Nupur Sharma’s suspension from the BJP pending further inquiry for her remarks on Islam, and Prophet Muhammad in particular, on a television channel debate, invited strong reactions from the party’s supporters.
From alleging that the BJP caved to the mob, to remarking that the party routinely betrays its supporters and throws them under the bus, the outrage is visibly palpable.
Some reasons for the outrage are, indeed, compelling. While many have made fun of Hindu gods and goddesses without any consequences, remarks on Islam have been met with the strong force of the law or, worse, serious violence and death. The evident inequality in the systemic response to such attacks on religion has left many frustrated and angry.
And it is perhaps this very frustration and anger which seemingly led Nupur to launch a tirade against a Muslim panelist on the debate who mocked the discovery of a shivling in the premises upon which the Gyanvapi mosque was built.
Her tirade resulted in widespread outrage among the members of the Muslim community and eventually, West Asian countries such as Qatar, Kuwait, and Iran as well as the OIC stepped in to condemn these utterances and summon Indian foreign service officials in those countries.
What made it an impossible decision for the BJP was the fact that the party was labelled guilty by association. Nupur Sharma represented the BJP on the primetime debate and the BJP is the ruling party at the Centre.
So what if these nations are outraged? How can a handful of nations bully a major democratic force such as India? Such questions may well be asked.
What this armchair outrage overlooks is that, when it comes to actual governance, those in power are often faced with impossible decisions such as these. India’s reliance on many of the Islamic countries for its critical needs is well-known. In the India Story which has taken shape for decades and, in particular, since this current dispensation came into power in 2014, relationships with West Asian countries have been vital.
From former Minister of External Affairs Sushma Swaraj to the current minister S Jaishankar, the Modi government has assiduously established goodwill and gained diplomatic capital which it expends from time to time for India’s benefit.
So what? Why can’t India push back against this outrage by the Islamic nations? After all, France, for example, publicly permitted the projection of the Charlie Hebdo cartoons onto government buildings. When will India develop a spine?
What the BJP and the government of India did wasn’t quite caving in. It ideally wouldn’t have preferred to be faced with such an impossible decision. But once required to confront it, the decision it took is a rational one. There are several reasons for it.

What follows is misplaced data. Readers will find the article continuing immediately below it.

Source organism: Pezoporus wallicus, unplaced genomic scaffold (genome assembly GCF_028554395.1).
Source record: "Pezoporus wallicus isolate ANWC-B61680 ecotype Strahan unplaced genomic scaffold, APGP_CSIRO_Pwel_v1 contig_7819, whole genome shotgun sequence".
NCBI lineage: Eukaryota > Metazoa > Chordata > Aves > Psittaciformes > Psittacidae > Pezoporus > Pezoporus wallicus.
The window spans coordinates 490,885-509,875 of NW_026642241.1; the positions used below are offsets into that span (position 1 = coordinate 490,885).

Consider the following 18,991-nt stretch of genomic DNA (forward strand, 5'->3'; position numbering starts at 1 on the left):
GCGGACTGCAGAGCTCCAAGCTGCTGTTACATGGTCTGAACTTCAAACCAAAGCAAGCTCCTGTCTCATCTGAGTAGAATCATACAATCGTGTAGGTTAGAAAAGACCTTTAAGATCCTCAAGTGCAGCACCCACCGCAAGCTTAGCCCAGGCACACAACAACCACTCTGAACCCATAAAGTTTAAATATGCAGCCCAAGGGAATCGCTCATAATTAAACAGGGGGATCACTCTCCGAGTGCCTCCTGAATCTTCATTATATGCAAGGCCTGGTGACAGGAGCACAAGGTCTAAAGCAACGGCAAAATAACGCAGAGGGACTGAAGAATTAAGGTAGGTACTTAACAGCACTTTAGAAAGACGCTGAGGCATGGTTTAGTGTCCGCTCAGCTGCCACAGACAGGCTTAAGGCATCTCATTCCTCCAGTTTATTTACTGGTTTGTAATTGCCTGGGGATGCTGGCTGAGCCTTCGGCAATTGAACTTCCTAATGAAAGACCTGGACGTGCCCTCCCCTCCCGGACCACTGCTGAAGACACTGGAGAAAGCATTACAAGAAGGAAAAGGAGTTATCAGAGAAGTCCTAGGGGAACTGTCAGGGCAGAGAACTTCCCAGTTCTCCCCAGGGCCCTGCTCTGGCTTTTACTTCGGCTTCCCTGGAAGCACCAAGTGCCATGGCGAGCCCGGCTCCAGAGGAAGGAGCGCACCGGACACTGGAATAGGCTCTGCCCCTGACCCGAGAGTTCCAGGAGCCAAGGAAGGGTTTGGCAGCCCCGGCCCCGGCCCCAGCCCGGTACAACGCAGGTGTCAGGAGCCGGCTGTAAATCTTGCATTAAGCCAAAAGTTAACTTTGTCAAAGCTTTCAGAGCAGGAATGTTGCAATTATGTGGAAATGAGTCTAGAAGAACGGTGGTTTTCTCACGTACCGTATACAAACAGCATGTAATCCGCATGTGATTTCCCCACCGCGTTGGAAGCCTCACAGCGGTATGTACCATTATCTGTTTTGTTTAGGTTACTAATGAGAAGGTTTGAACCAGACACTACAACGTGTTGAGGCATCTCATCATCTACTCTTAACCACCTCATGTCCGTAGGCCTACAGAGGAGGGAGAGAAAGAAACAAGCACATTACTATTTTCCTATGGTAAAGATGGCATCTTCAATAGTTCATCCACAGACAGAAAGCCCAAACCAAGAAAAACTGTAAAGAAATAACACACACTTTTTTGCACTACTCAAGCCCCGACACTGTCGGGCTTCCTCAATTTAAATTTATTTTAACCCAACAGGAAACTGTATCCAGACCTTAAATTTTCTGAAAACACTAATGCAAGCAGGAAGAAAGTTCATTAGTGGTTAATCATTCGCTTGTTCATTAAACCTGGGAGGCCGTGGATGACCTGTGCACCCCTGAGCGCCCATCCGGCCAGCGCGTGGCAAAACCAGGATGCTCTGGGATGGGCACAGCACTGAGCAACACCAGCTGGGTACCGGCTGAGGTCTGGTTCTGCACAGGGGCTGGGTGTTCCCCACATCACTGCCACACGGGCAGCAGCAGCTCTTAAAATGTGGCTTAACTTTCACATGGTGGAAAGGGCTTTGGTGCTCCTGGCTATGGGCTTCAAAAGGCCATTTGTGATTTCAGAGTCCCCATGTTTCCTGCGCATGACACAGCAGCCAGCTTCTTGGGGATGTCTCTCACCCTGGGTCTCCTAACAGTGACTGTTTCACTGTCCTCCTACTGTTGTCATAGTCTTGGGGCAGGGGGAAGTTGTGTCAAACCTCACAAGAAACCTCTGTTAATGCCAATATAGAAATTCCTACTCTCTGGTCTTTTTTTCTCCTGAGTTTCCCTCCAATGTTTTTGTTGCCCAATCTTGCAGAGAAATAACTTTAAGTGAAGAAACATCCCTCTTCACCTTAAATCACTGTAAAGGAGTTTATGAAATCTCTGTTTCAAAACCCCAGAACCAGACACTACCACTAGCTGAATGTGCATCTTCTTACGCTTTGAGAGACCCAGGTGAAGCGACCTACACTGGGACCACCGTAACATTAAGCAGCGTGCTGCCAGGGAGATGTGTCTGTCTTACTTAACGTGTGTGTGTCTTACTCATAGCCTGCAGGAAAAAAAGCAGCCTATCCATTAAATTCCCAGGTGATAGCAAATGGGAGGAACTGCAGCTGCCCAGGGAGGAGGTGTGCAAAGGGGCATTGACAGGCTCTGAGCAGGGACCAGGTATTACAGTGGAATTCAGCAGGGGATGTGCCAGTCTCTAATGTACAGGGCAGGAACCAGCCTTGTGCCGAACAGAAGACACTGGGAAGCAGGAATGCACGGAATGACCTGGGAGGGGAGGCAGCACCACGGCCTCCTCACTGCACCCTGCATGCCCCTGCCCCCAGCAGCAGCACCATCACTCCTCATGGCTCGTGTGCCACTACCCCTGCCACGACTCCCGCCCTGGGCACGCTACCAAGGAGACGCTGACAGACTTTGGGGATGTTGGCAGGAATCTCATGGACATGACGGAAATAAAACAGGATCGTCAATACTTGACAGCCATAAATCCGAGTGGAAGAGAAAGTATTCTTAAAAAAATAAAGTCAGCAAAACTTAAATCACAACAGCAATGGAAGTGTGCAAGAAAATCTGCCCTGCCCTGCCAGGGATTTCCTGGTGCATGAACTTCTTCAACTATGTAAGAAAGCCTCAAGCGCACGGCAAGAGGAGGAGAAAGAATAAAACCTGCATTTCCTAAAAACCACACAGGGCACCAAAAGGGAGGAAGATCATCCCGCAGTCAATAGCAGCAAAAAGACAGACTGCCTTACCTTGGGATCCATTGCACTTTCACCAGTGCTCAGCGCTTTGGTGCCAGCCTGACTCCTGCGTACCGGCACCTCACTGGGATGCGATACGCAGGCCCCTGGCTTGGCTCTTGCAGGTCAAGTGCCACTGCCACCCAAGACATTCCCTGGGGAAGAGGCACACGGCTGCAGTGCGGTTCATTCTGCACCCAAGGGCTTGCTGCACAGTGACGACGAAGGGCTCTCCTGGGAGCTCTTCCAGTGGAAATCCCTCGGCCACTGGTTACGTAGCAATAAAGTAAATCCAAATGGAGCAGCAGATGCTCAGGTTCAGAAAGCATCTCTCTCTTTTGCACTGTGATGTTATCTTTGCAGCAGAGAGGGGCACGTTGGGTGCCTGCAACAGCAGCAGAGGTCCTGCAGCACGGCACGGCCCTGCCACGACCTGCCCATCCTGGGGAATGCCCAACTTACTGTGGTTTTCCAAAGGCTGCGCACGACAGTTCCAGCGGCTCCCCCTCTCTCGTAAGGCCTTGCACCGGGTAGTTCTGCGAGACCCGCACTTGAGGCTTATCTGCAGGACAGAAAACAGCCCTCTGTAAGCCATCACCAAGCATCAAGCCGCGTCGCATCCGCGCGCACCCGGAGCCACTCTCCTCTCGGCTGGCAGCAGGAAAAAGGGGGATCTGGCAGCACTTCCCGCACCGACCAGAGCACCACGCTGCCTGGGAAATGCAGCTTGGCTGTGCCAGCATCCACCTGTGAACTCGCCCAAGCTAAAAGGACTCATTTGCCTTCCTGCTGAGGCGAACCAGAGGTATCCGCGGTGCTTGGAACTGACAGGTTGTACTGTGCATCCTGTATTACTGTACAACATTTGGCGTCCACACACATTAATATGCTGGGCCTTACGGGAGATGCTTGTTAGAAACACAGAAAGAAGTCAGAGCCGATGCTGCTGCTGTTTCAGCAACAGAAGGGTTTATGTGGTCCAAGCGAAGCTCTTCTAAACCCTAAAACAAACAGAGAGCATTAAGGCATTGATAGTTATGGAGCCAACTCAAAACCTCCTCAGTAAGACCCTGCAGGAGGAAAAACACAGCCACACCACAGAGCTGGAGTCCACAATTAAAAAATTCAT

First, while one can endlessly argue over whether or not what Nupur said are facts, she did evidently lose her marbles when provoked by a Muslim panelist on the debate. Rather than attack the panelist as is routine in these high adrenaline debates, she chose to attack the religion and its Prophet directly. It wasn’t a mere citation from a religious text. The tone and tenor were clearly intended to offend.
Second, her utterances or parts thereof are arguably proscribed under our own laws — in particular, the Indian Penal Code. Whether or not those laws should remain on the books and, indeed, whether or not they are applied equally is a different matter. How possibly could India have expanded its capital to defend something that, quite likely, attract some provisions in its own laws?
Third, and most importantly, how and to what extent India should spend its diplomatic capital is a decision that cannot and should not limit itself to the benefit of an individual or even a political party. The BJP’s own motto is — nation first, party next and the self last. And even if that wasn’t its motto, any party which rules a nation ought to live by that. Any diplomatic leverage India may have over the Islamic countries is solely and exclusively for India’s benefit. That means the larger interest of the Indian public at large.
In Qatar, for example, over 600,000 Indians reside and work. Ensuring that no retaliatory act — whether mild or strong — is taken against Indians ought to be the government of India’s priority. In the wake of global uncertainty over the supply of oil, for example, if India were to alienate its valuable trading partners, it would be extremely myopic. India has time and again enjoyed safe passage by many Islamic countries in order to evacuate its nationals during crises.
Did the BJP, which often calls itself a family-like organisation, throw a member of its family under the bus? Some members of the party may feel this way.
What this line of thinking entirely misses is the fact that the most important objective of the ‘BJP family’ is to serve India’s interests. If those interests come into conflict with the interests of an individual family member (who has recognised that she may have hurt sentiments and has, resultantly, withdrawn her words), the decision taken ought not to be a surprise.
None of this is to condone in any manner the threats Nupur faces of serious violence or death. She must be offered the full protection of the State against barbarism. Yet, that same State cannot be called upon to make a decision that could likely go against the larger interests of the nation.
In the relationship between India and the Islamic countries, this unfortunate episode cannot be a hill for the Indian State to die on.
The author is a lawyer and author of the book ‘The Smriti Irani Story: Why She Won Amethi’. The views expressed in this article are those of the author and do not represent the stand of this publication.
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